I wasn’t always pre-med! Back in undergrad, I was a math and physics major. My parents are both physicians from Iraq, and I came from a long line of docs – I’m actually a 7th generation physician. I was different from the rest of my family because I was much more mathematical and more entrepreneurial. Going into medicine was therefore the less science-y thing for me to do. MDCalc is the perfect marriage of my passions: (1) medicine (including seeing patients & teaching residents), (2) applying science and statistics, and (3) entrepreneurship. I’m lucky to have a career that mixes what I love to do – and in a way that does so much good for our field and our patients.
Medgadget: Tell me about the conception of MDCalc and your co-founder.
Dr. Habboushe: Graham had first come up with MDCalc while he was a medical student as a pet project, a couple years before we trained together. He was a year underneath me in residency and I was so impressed by his initiative: he saw a problem [too many calcs that docs were trying to memorize] and came up with a simple solution [a clean, easy to use, doc-friendly site]. We joined forces and built the site out – added more scores, as well as content around the scores – so we didn’t just serve as a resource for those who knew the scores well, but also for those who needed a bit of help understanding how best to use them.
MDCalc met a true need and quickly became the website that doctors were using to look up scores.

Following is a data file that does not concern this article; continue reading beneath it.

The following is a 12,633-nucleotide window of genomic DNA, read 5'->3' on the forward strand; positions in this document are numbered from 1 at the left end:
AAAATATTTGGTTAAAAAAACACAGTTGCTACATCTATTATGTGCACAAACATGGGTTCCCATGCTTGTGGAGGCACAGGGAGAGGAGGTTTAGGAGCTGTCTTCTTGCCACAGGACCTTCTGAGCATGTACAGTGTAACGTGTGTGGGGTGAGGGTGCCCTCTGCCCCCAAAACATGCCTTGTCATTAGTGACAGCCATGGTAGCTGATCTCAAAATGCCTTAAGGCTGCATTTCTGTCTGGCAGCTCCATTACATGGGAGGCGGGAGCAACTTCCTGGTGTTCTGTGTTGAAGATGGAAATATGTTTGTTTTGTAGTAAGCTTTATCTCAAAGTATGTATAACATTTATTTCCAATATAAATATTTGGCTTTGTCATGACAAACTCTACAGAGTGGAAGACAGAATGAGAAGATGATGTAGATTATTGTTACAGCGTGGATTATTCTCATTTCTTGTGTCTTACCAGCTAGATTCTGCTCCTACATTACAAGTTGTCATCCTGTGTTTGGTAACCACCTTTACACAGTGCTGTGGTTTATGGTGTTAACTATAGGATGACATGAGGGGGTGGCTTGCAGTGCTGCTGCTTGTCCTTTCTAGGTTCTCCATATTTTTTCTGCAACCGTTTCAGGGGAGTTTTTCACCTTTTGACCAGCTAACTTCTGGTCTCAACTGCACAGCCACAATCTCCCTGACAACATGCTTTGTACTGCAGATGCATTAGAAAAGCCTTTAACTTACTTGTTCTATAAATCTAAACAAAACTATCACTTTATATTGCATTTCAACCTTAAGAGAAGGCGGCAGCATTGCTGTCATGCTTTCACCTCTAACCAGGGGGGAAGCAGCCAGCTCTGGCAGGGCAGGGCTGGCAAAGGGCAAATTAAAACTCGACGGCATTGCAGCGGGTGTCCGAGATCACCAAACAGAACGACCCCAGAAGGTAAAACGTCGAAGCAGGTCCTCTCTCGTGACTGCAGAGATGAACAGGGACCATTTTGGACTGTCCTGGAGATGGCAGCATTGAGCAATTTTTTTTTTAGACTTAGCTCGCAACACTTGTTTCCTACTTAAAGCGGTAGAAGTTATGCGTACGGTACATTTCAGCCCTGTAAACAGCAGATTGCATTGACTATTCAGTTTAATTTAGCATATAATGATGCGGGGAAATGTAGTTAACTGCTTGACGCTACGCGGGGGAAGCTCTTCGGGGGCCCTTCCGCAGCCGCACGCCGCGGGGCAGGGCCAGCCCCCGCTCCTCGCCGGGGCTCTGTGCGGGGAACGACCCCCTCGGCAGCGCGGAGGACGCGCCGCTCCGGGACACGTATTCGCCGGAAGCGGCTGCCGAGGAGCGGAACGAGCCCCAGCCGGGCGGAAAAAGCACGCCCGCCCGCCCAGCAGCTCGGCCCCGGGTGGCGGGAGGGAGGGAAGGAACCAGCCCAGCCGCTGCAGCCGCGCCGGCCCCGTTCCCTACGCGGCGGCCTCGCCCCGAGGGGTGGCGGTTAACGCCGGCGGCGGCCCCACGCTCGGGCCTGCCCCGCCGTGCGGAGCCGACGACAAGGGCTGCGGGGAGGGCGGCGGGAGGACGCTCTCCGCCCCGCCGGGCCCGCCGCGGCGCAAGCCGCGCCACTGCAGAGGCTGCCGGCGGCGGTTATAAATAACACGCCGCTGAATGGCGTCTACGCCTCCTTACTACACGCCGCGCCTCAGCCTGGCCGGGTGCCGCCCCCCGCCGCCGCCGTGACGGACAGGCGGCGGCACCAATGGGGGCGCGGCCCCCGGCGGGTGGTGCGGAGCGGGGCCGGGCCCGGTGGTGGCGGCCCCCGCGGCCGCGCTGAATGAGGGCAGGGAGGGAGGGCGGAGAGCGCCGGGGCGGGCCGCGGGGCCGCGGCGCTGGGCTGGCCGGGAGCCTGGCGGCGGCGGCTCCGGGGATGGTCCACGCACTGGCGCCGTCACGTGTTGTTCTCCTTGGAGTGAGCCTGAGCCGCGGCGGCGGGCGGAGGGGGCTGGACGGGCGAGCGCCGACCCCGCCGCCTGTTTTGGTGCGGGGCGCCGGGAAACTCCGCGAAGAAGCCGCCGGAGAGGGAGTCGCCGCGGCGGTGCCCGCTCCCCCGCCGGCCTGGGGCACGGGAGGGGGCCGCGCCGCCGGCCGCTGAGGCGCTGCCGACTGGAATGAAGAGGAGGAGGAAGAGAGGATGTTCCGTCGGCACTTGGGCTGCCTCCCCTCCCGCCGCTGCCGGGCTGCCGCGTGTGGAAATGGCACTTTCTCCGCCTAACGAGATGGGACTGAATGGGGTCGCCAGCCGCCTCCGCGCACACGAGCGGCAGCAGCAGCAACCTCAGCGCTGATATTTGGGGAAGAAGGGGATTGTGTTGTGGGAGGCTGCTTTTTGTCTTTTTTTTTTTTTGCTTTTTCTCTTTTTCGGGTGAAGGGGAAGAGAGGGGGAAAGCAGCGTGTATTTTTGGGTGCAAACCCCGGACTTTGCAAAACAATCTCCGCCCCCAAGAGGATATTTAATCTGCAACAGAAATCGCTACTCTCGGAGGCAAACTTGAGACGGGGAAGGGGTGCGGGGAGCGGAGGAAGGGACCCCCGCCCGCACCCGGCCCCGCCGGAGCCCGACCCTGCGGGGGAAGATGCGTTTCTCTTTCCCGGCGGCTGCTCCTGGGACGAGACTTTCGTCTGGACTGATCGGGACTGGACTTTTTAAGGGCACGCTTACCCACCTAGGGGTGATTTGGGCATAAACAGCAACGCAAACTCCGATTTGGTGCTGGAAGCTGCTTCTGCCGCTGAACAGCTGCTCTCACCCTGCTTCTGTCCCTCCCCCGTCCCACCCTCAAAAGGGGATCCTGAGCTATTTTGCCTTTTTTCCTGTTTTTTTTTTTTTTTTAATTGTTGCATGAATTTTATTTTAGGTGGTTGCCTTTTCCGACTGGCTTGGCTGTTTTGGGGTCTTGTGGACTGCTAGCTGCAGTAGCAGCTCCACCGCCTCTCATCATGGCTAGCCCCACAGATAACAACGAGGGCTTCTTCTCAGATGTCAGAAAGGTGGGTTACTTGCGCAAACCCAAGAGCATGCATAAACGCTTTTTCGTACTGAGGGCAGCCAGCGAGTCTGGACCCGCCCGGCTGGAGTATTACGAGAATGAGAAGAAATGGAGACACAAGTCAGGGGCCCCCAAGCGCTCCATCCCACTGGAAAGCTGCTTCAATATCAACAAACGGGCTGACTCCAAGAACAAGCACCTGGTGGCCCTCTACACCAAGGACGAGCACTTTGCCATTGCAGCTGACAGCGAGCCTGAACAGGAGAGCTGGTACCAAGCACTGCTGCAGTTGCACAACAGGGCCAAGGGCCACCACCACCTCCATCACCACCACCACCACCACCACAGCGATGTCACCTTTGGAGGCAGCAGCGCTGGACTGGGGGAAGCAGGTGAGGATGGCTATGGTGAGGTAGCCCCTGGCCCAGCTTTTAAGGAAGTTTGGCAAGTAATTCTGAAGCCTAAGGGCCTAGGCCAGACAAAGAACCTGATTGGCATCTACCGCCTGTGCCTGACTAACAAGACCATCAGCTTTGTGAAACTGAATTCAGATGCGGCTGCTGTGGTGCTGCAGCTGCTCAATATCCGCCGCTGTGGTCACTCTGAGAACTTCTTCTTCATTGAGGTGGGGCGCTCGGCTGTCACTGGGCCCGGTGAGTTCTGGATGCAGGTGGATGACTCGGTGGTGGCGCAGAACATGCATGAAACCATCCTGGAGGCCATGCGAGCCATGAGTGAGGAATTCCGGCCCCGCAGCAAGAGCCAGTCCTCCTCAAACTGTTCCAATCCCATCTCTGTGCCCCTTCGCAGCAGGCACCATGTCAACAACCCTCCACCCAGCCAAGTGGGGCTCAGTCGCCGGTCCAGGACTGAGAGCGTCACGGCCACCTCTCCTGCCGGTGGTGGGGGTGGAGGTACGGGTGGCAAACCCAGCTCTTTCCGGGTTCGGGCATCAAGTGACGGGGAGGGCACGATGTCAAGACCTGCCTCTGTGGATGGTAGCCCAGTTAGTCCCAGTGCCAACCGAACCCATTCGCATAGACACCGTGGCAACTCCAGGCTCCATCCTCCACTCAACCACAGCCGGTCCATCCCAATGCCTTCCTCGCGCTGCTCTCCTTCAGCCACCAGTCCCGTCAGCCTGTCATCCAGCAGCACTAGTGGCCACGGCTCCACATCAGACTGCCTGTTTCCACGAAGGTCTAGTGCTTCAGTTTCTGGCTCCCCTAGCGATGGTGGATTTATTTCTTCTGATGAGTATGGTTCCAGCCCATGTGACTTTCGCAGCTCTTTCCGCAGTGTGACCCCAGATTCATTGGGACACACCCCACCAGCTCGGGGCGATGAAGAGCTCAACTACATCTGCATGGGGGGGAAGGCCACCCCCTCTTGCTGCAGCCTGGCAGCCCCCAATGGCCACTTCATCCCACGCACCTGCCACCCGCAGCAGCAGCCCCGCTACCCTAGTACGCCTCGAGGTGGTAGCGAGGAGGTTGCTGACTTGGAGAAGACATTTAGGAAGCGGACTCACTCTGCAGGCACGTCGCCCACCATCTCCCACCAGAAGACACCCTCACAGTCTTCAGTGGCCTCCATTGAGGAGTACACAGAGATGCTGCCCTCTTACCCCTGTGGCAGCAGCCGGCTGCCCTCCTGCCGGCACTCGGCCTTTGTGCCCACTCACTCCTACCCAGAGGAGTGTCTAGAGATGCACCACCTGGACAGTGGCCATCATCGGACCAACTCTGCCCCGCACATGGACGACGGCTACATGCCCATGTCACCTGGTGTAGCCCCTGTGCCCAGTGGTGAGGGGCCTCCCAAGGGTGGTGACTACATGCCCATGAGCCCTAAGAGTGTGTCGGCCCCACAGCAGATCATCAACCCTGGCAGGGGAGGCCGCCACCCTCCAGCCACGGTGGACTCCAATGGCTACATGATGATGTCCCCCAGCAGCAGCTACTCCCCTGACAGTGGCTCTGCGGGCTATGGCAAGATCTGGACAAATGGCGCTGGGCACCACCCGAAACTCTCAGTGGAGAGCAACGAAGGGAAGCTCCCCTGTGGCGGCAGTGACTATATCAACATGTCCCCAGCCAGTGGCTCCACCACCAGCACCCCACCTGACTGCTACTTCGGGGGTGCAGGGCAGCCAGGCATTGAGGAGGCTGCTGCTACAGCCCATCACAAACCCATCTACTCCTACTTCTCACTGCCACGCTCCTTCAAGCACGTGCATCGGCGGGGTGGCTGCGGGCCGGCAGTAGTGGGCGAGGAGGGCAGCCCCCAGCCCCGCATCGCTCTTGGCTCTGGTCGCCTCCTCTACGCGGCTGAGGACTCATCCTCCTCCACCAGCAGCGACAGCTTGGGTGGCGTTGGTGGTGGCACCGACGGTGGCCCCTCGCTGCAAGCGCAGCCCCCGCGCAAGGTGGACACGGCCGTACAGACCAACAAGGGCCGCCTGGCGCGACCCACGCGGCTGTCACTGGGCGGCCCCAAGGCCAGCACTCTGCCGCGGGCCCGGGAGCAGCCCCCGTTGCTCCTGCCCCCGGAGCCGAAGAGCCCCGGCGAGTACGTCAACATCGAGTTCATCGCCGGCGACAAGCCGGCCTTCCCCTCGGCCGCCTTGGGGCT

Medgadget: What were the major challenges when initially creating MDCalc? How about validation of the calculators and updating equations and/or algorithms?
Dr. Habboushe: MDCalc is 12 years old, but in the last few years it has grown a ton. Over the last three years, we have gone from about 80 scores with about 15% of U.S. doctors using them, to almost 300 scores with 55 to 60% of doctors using our calculators every month. I should point out, many other medical references do NOT quote their monthly use numbers – but rather the % of docs who ever used their service – because there are so few references that so broadly apply to physicians’ practices.
And this big recent growth comes from a few different places: first of all, more and more docs are using the internet in general; secondly, medicine has created more and more clinical tools, allowing a better evidence-based backbone for clinical decisions; and finally, MDCalc has now reached many specialties which we weren’t as established in five years ago – for example, psychiatry and oncology. Clinical scores are becoming more common as diagnoses becomes increasingly complex and requires robust scores that allow for more informed and data driven decisions. We’ve actually seen a very cool impact of MDCalc: as we’ve made scores more accessible to physicians, and reduced the burden of physicians needing to memorize calcs, the more recently developed calcs are often more sophisticated than ones in the past. It used to be that a calculator creator had to sacrifice accuracy for memoriazibility – an insane concept, if you think about it: patients have less accurate evidence based treatment based on docs having trouble remembering long scores. This tradeoff is no longer a big issue when docs don’t need to memorize scores.